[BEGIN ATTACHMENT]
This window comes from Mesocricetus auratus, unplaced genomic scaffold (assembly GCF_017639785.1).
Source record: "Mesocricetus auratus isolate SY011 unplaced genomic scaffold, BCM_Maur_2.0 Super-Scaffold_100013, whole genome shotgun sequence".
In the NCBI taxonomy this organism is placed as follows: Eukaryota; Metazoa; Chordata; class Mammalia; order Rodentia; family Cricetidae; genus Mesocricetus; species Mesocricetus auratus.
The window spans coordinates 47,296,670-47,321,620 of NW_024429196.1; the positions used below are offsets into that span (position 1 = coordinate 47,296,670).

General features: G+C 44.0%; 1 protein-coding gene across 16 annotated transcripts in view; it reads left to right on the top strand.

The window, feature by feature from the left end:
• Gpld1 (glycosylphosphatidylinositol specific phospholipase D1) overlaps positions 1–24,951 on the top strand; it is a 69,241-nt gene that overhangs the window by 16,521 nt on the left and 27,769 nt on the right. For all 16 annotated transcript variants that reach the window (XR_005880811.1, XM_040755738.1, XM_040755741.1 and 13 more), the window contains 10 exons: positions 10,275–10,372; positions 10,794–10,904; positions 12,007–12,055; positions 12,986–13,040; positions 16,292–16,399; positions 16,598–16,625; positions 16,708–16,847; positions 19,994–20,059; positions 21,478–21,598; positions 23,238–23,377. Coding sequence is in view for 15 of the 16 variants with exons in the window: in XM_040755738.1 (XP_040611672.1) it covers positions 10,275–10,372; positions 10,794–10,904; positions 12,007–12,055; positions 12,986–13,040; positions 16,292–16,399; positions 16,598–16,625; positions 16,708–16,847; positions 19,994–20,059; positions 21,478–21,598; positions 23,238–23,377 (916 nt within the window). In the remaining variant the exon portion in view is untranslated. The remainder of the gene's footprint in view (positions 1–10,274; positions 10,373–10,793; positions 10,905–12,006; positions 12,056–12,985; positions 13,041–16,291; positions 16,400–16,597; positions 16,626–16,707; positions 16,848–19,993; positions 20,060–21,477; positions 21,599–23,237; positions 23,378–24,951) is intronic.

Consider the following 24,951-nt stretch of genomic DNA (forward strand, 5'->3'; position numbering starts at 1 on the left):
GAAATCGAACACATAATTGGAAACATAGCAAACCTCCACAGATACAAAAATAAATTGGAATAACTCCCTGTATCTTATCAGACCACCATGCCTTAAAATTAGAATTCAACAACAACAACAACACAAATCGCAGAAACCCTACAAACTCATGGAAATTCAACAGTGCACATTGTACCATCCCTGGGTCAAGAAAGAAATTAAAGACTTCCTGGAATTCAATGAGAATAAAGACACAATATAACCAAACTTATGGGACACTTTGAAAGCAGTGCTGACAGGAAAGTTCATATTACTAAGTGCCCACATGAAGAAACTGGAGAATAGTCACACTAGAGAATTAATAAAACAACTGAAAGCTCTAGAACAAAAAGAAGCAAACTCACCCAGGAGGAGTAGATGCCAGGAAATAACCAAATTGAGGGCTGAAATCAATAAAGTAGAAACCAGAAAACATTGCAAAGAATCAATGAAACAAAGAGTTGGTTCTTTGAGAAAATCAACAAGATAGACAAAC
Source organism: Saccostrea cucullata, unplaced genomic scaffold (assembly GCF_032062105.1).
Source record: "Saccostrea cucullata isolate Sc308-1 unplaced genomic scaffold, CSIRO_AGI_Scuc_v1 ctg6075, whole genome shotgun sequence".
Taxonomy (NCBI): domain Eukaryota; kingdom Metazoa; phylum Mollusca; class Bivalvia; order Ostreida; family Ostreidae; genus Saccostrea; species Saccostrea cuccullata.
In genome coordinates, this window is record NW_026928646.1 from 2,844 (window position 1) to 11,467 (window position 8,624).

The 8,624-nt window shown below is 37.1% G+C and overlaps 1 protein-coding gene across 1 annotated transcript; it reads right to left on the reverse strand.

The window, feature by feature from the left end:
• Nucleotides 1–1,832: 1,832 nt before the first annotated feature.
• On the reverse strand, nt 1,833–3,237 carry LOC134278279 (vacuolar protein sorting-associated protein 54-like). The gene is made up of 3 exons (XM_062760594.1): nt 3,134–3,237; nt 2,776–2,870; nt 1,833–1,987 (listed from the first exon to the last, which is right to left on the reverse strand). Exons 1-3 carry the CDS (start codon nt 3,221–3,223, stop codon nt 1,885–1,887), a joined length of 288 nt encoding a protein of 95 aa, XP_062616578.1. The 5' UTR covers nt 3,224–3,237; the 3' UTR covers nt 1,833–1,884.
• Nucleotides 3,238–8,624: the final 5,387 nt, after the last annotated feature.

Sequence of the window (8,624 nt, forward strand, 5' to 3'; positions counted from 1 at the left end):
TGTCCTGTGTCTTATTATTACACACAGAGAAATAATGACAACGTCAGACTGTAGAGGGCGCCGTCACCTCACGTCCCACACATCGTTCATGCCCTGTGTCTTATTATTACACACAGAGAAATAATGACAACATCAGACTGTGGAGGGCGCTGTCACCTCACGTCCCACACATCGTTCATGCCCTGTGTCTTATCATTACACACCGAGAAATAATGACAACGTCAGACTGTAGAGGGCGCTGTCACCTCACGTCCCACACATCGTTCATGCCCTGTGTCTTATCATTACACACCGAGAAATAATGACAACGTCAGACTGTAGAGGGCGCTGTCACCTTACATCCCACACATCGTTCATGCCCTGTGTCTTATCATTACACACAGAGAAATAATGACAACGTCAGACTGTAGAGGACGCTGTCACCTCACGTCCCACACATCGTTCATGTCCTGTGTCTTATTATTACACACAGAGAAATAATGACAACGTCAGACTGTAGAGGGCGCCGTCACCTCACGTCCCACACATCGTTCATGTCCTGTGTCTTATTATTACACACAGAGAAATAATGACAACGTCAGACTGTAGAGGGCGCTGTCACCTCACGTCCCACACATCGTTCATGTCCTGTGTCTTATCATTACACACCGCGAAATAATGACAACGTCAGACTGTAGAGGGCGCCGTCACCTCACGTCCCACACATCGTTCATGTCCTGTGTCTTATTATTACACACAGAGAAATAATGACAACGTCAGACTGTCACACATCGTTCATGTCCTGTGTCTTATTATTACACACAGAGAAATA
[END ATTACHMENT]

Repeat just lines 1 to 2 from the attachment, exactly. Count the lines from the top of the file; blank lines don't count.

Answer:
This window comes from Mesocricetus auratus, unplaced genomic scaffold (assembly GCF_017639785.1).
Source record: "Mesocricetus auratus isolate SY011 unplaced genomic scaffold, BCM_Maur_2.0 Super-Scaffold_100013, whole genome shotgun sequence".